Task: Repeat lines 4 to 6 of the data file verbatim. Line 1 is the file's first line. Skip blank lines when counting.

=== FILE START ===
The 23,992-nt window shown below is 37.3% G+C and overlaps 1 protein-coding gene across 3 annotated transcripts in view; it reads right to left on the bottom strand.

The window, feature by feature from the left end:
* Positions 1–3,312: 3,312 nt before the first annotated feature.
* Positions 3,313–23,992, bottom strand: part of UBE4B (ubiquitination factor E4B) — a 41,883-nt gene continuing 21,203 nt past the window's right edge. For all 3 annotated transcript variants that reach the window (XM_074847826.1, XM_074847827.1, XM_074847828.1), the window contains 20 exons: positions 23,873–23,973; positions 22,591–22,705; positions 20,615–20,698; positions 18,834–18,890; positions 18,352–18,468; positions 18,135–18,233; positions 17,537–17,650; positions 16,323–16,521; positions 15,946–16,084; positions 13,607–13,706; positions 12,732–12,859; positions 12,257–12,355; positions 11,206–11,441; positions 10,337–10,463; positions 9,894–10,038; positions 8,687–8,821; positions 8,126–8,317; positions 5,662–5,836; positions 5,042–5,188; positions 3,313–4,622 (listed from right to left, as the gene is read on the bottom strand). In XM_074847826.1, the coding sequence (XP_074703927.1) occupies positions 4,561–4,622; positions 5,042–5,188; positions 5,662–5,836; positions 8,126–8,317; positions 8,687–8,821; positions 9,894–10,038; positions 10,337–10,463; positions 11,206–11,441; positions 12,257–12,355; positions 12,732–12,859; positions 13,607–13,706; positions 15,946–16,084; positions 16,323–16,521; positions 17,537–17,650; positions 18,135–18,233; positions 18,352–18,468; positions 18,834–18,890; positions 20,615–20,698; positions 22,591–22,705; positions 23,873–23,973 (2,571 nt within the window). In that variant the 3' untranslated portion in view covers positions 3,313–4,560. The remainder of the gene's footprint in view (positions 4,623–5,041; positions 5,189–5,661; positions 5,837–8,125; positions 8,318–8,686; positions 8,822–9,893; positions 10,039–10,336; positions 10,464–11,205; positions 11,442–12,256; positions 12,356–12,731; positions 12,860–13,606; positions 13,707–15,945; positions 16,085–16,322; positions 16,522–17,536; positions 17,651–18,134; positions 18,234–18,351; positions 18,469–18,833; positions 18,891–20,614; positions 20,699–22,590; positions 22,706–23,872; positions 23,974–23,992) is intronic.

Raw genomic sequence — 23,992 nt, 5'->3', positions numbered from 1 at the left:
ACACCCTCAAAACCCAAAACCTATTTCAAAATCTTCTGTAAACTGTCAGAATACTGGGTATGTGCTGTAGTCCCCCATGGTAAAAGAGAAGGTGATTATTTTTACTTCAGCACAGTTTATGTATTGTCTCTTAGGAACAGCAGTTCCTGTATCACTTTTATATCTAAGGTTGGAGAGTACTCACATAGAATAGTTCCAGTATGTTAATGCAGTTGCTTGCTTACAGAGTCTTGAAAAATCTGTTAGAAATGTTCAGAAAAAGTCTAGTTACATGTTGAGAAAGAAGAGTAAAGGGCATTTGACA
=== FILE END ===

* Positions 3,313–23,992, bottom strand: part of UBE4B (ubiquitination factor E4B) — a 41,883-nt gene continuing 21,203 nt past the window's right edge. For all 3 annotated transcript variants that reach the window (XM_074847826.1, XM_074847827.1, XM_074847828.1), the window contains 20 exons: positions 23,873–23,973; positions 22,591–22,705; positions 20,615–20,698; positions 18,834–18,890; positions 18,352–18,468; positions 18,135–18,233; positions 17,537–17,650; positions 16,323–16,521; positions 15,946–16,084; positions 13,607–13,706; positions 12,732–12,859; positions 12,257–12,355; positions 11,206–11,441; positions 10,337–10,463; positions 9,894–10,038; positions 8,687–8,821; positions 8,126–8,317; positions 5,662–5,836; positions 5,042–5,188; positions 3,313–4,622 (listed from right to left, as the gene is read on the bottom strand). In XM_074847826.1, the coding sequence (XP_074703927.1) occupies positions 4,561–4,622; positions 5,042–5,188; positions 5,662–5,836; positions 8,126–8,317; positions 8,687–8,821; positions 9,894–10,038; positions 10,337–10,463; positions 11,206–11,441; positions 12,257–12,355; positions 12,732–12,859; positions 13,607–13,706; positions 15,946–16,084; positions 16,323–16,521; positions 17,537–17,650; positions 18,135–18,233; positions 18,352–18,468; positions 18,834–18,890; positions 20,615–20,698; positions 22,591–22,705; positions 23,873–23,973 (2,571 nt within the window). In that variant the 3' untranslated portion in view covers positions 3,313–4,560. The remainder of the gene's footprint in view (positions 4,623–5,041; positions 5,189–5,661; positions 5,837–8,125; positions 8,318–8,686; positions 8,822–9,893; positions 10,039–10,336; positions 10,464–11,205; positions 11,442–12,256; positions 12,356–12,731; positions 12,860–13,606; positions 13,707–15,945; positions 16,085–16,322; positions 16,522–17,536; positions 17,651–18,134; positions 18,234–18,351; positions 18,469–18,833; positions 18,891–20,614; positions 20,699–22,590; positions 22,706–23,872; positions 23,974–23,992) is intronic.

Raw genomic sequence — 23,992 nt, 5'->3', positions numbered from 1 at the left:
ACACCCTCAAAACCCAAAACCTATTTCAAAATCTTCTGTAAACTGTCAGAATACTGGGTATGTGCTGTAGTCCCCCATGGTAAAAGAGAAGGTGATTATTTTTACTTCAGCACAGTTTATGTATTGTCTCTTAGGAACAGCAGTTCCTGTATCACTTTTATATCTAAGGTTGGAGAGTACTCACATAGAATAGTTCCAGTATGTTAATGCAGTTGCTTGCTTACAGAGTCTTGAAAAATCTGTTAGAAATGTTCAGAAAAAGTCTAGTTACATGTTGAGAAAGAAGAGTAAAGGGCATTTGACA